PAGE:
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MT: When you pitch from the podium, you isolate your audience from you and you reveal how out of touch you are to their needs, while also showing your audience that when you look at them, all you see is dollar signs, not people (which ironically, negatively affects your bottom line). I could not agree more with Ann’s suggestion to ban pay to play, because it is the only way to ensure quality sessions with top industry influencers who are providing us with best practices and actionable takeaways.

KM: I have seen many awkward panel presentations with panelists heads turning over silences, punctuated by throat-clearing, until someone decides to tackle a question. With regards to pitching at the podium, I recall Ann’s point about asking myself “will my audience thank me for this?” With both content and events, it’s crucial to design a valuable experience for the audience, and as a result they ‘thank you’ by becoming advocates.

TT: Oh boy, the thing that comes to mind here is the typical PowerPoint presentation and how to avoid the dreaded clip-art and novel length sentences. Don’t get me wrong, PowerPoints can be an awesome tool, but usually they go two ways: either contribute to a presenter’s awesome keynote or put the unengaged audience to sleep. One of the easiest tips I can provide on this is to consider text; ensure that you are not putting your word-for-word speech on a slide. If you do this, your audience is guaranteed to read through the entire slide on their own, without actually listening to you speak those same words. You have lost your audience and honestly might be better off just sitting down and flipping silently through your slides. Doesn’t sound all that engaging does it? To avoid this content disaster, I recommend you ask yourself what are the most important goals for their presentation. What are the key points for each slide? Do you have any interesting facts or quotes that could accompany the words you have to say? With these little nuggets of content, you can create engaging slides that will add to the presentation, versus take away from it and I promise your audience will thank you greatly for that.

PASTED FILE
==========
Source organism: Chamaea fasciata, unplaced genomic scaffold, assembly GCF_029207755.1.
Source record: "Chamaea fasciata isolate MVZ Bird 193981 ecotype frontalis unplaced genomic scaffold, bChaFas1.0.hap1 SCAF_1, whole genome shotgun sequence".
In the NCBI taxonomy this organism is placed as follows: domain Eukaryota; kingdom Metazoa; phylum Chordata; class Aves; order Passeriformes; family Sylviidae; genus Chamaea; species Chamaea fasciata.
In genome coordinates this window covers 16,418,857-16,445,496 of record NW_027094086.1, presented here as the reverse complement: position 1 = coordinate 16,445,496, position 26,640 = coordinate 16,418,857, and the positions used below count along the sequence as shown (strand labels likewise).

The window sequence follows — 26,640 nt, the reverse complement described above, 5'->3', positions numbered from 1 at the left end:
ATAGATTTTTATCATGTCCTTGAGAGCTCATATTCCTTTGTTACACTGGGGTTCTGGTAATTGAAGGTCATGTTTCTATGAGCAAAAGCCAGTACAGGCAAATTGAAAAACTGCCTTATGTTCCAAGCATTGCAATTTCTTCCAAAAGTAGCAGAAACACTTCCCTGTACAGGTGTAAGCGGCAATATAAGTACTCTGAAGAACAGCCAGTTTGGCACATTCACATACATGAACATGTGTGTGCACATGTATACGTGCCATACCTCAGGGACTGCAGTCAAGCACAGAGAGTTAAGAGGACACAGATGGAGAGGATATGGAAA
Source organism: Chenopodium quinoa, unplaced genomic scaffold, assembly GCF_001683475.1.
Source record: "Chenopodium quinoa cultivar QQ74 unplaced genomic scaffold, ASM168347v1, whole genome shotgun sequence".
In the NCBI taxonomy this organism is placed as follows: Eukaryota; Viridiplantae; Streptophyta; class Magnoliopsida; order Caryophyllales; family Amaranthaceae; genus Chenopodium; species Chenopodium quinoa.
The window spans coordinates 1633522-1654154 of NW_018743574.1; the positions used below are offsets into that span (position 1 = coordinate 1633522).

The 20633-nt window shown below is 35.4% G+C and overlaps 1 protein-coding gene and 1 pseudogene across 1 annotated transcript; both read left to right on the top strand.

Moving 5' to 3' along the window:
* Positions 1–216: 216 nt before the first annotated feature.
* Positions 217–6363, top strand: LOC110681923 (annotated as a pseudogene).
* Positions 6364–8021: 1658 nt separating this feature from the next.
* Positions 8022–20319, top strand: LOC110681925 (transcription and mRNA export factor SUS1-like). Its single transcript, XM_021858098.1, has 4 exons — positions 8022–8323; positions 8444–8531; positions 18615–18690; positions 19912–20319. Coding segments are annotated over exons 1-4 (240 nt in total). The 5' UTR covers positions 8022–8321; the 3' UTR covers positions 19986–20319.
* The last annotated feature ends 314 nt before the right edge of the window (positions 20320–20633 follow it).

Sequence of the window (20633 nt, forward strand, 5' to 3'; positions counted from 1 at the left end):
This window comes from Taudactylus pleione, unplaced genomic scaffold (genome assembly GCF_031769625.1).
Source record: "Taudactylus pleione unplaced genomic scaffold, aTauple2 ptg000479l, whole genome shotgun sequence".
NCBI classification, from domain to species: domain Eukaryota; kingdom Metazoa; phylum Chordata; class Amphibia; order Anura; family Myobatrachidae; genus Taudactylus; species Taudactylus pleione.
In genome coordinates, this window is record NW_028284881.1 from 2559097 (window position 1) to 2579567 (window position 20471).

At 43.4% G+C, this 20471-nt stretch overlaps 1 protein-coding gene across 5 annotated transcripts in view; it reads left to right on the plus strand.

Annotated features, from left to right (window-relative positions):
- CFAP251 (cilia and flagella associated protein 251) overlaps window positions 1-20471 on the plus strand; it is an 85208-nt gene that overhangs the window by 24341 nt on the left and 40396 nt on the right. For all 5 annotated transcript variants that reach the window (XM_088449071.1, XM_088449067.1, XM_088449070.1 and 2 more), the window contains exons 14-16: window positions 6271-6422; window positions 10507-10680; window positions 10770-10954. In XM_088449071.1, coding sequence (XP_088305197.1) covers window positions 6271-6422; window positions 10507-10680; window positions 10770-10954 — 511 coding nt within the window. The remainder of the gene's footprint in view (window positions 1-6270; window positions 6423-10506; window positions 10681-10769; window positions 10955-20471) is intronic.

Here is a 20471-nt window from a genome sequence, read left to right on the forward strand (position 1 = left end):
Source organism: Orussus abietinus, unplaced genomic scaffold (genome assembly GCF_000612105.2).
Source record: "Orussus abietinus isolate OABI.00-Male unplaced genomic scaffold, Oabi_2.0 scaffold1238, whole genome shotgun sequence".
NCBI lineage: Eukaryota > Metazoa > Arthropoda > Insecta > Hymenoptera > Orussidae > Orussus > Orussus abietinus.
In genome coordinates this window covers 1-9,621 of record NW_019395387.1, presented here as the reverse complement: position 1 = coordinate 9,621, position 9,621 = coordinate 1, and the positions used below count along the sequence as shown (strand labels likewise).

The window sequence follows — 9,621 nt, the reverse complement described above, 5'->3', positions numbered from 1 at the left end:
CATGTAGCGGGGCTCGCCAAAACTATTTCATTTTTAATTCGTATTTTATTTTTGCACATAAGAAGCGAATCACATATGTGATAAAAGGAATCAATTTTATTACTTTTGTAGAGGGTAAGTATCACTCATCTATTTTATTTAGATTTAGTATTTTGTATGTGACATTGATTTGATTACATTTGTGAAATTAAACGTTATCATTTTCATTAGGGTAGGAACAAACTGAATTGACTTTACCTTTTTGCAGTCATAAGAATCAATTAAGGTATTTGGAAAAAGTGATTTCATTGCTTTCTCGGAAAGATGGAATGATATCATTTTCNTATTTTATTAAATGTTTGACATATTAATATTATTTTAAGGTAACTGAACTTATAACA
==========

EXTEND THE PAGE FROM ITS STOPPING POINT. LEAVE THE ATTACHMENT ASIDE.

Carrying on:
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MT: This answer really hones in on the psychology of good marketing. We are all the “aspirational CMO,” as in, we always want to follow advice that enables us to become who we aspire to be.

When it comes to writing well, you have a lot of competition. Think about all of the kids who were the smartest and best writers in English class in high school, now think about those kids at the top of their class in college, now aggregate all of those top performers, and have them producing top-quality content. There are thousands of people producing quality content every day. A bleak way of looking at it is: if you’re smart, creative, forward-thinking, well-read, and a good writer— get in line.

So, writing well is not enough.

You have to think of what your audience wants to hear at events, without pandering. You need to create innovative solutions or elegant ways to present information that your audience may have heard before, but present it in a different light. To do this, you have to think about the gap that your audience is currently experiencing, between who they are and where they want to be. This is why I found Ann’s answer about the “aspirational CMO” to be so important, it requires all of us to think of how our content can directly address our audience’s concerns, and give them content that enables them to create their own paradigm shift.